Science & Environment

Rosetta mission: 'Looking good' for comet landing bid

Artist's impression of Rosetta and Philae Image copyright CNES
Image caption Navigators must design a perfect delivery manoeuvre so that Philae's chances of success are maximised

European Space Agency officials say all looks good ahead of this week's historic bid to land on a comet.

Esa's Rosetta satellite will despatch its piggybacked Philae probe to the surface of the "ice mountain" known as 67P on Wednesday.

Controllers report both mothership and descent robot to be in excellent shape.

The landing commands on Philae have already been loaded, and an instruction was sent up on Monday evening to switch on and warm the probe.

The intention now is to leave it in an active state, ready for the separation. This is timed to occur at 08:35 GMT on Wednesday.

Touchdown should follow about seven hours later, with a confirmation signal expected back on Earth around 16:00 GMT.

But before the mission can get to this milestone, Rosetta must be primed to make its delivery run.

The satellite is currently moving on a long, slow arc around 67P at a height of about 30km.

At a predetermined time on Wednesday morning, it has to turn and head in towards the comet, releasing Philae on the path that will take it down to the targeted landing zone.

Executing this pre-delivery manoeuvre with high precision is the one really big issue vexing controllers.

They know their calculations for the thruster burn must be spot on. They know also that they will have very little time to assess its performance before giving the final "go" for separation.

"The point of separation is fixed in time, in space, velocity and attitude; and we have to reach exactly that point," explained Esa flight director Andrea Accomazzo.

"So, wherever Rosetta is, we have to design a manoeuvre to reach that point."

Navigation specialists here at Esa's operations centre in Darmstadt, Germany, will examine the present flight path of Rosetta on Tuesday afternoon.

They will then have the detailed information they require to implement this critical delivery dash.

But if any of the parameters are out by even a small degree, the errors will expand as Philae heads downwards.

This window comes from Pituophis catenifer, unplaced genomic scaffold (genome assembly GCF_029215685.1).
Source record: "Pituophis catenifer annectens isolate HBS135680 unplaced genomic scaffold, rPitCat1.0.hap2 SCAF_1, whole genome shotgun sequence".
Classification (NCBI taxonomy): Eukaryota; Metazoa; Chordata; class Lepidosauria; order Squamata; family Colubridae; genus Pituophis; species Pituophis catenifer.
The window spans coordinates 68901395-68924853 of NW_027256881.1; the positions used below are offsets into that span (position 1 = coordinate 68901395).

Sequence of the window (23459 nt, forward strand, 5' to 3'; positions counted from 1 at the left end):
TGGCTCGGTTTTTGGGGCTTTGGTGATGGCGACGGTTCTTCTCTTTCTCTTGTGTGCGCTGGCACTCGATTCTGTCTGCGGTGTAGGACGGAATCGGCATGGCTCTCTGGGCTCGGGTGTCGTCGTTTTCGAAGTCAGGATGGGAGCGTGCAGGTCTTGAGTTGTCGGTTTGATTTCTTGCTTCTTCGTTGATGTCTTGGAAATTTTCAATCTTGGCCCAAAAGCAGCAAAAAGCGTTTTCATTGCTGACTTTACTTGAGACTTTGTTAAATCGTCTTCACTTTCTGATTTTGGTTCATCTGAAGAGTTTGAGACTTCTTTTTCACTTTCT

Already, the landing zone, which is on the head of the rubber-duck-shaped comet, is considered extremely challenging.

It contains some very uneven terrain, with cliffs, boulders and a number of steep slopes.

Controllers will not want to make the probe's task even more difficult by sending it off-track.

Philae should touch the surface with a velocity of about 1 metre per second.

Foot screws and harpoons will hopefully lock it down. A small gas thruster will push the probe into the surface to give these mechanisms time to work.

"It will take a few minutes to really analyse and fully understand that, yes, we are landed; yes, the harpoons are fired and safely anchored," Stephan Ulamec from the German space agency told BBC News.

Whatever happens on Wednesday, the scope of the Rosetta mission will go through a major gear change, according to Esa project scientist Matt Taylor.

Since the satellite arrived at the comet in August, much of its focus has been on finding a suitable landing location for Philae.

With the landing now all set to occur, the emphasis can shift more towards the scientific study of the Comet 67P.

"Up until now, we have been doing science on the side, doing characterisation of the comet to enable landing site decisions.

"From this week onwards is when we start the main phase of this mission, in my view. It's all go now - so, stay tuned," Dr Taylor said.

Even if Philae fails in its landing attempt, the Rosetta mothership will continue its remote observations of 67P through all of next year.

Image caption Rosetta officials deliver Monday's media briefing at mission control, Darmstadt
Image copyright Esa
Image caption Rosetta is the first mission to get up close and properly characterise a comet and follow me on Twitter: @BBCAmos

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